If part, or indeed, all of your role is dedicated to editing stuff, you’ll know that it’s always a disappointment to receive drafts which look a bit like this:
Long, continuous spools of unbroken prose. Urgh.
In other words, as editors, we’re faced with sorting this out:
Extra time now has to be spent working out what the overall piece is about, before we’re left to decide where any H2s or H3s might be best placed. We, as editor, bear the brunt of a turning a poor reading experience around by suffering it in its raw state – before anyone else.
Maybe the raw material is a brilliant piece of content in need of a just light touch edit. Maybe it’s got a great, irresistible title lying in wait; ready to pull readers in.
But once those readers are on the page, what’s going to keep them reading to the end? Because without the presence of subheadings, you’re always going to be fighting a losing battle.
The subheading is an essential tenet of any piece of content of reasonable length, yet sometimes they can be a little underused, misused – or even completely absent.
So here’s a quick run-down of why using subheadings is so helpful — for everyone.
1. Subheadings make content easier to digest
When a subheading for each part of the content is present, your readers know pretty instantly what that section is going to cover.
They break up the overall structure into manageable chunks that allow our brains to quickly ‘skim’ and scan, until we find the most interesting and relevant sections for us.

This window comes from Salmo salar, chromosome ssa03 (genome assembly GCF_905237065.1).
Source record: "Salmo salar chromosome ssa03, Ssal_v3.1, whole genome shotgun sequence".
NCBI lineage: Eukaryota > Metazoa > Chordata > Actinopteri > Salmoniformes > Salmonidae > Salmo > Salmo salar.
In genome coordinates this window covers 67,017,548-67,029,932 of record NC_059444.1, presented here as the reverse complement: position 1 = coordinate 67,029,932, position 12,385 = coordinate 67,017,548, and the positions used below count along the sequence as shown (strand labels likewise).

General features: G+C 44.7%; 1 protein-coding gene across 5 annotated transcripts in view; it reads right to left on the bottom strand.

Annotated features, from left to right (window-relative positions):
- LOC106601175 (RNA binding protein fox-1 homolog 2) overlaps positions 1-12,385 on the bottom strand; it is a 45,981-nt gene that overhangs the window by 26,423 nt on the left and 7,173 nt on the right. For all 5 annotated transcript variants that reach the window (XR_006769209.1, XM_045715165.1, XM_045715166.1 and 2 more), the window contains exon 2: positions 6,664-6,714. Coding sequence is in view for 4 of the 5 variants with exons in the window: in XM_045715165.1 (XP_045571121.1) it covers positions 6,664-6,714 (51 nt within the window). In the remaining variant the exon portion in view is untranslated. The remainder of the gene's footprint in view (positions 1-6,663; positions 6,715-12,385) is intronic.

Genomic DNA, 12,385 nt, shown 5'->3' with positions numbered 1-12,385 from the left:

And where a subheading follows straight under a main title, it can sometimes function as the sentence that ‘explains’ an abstract or cryptic headline to the reader:
Scanning pieces of content is a behaviour we’ve all naturally adopted, and we’re far better able to do this when subheadings are properly used.
Without them, we’d struggle to navigate through a lengthy piece of prose, we’d spend more time reading – or even give up reading altogether, after just a short time.
It’s an important ‘shortcut’ for us, as there’s so much content out there. We need to be able to quickly judge the quality and relevance between, say, five different articles which all cover the same topic.
2. Subheadings can make impactful points, all on their own
Literally acting like small-scale newspaper headlines, they can keep someone engaged, even if they found the previous section a bit boring or irrelevant.
Subheadings can tease, reveal, lead, answer, state… they can be powerful enough to keep a reader… well, reading.
3. Subheadings keep us, the content creator, on track
Whether you’re an editor or a content writer crafting a piece from scratch, using subheadings can be a lifesaver. It’s almost like laying a foundation – so you don’t end up with a messy first draft.
They can help you stitch together the ‘beginning’, ‘middle’ and ‘end’ of a piece of content, and ensure that the finished piece flows well.
Lastly, subheadings can prevent you from going off on a tangent. Avoiding going off-topic ultimately saves you writing and editing time, and allows you to keep your piece on point.
4. Subheadings are still good for SEO
Although (arguably) they do not influence how your website content ranks on search engines as much as they may have done in days gone by, using them in a ‘best practice’ manner within your content is still the way to go.
They’re still going to be crawled by search engine spiders, and they’re still deemed to hold important information for users searching for specific content.
So it goes without saying that, when you’re about to publish a page, you should make sure that all headings and subheadings are specified in your CMS using the appropriate tags (i.e. <H3>, <H2>, and so on).
“We do use H tags to understand the structure of the text on a page better” John Mueller, Google
For a more in-depth look at headings/subheadings and their potential impact on SEO, take a look at this helpful article.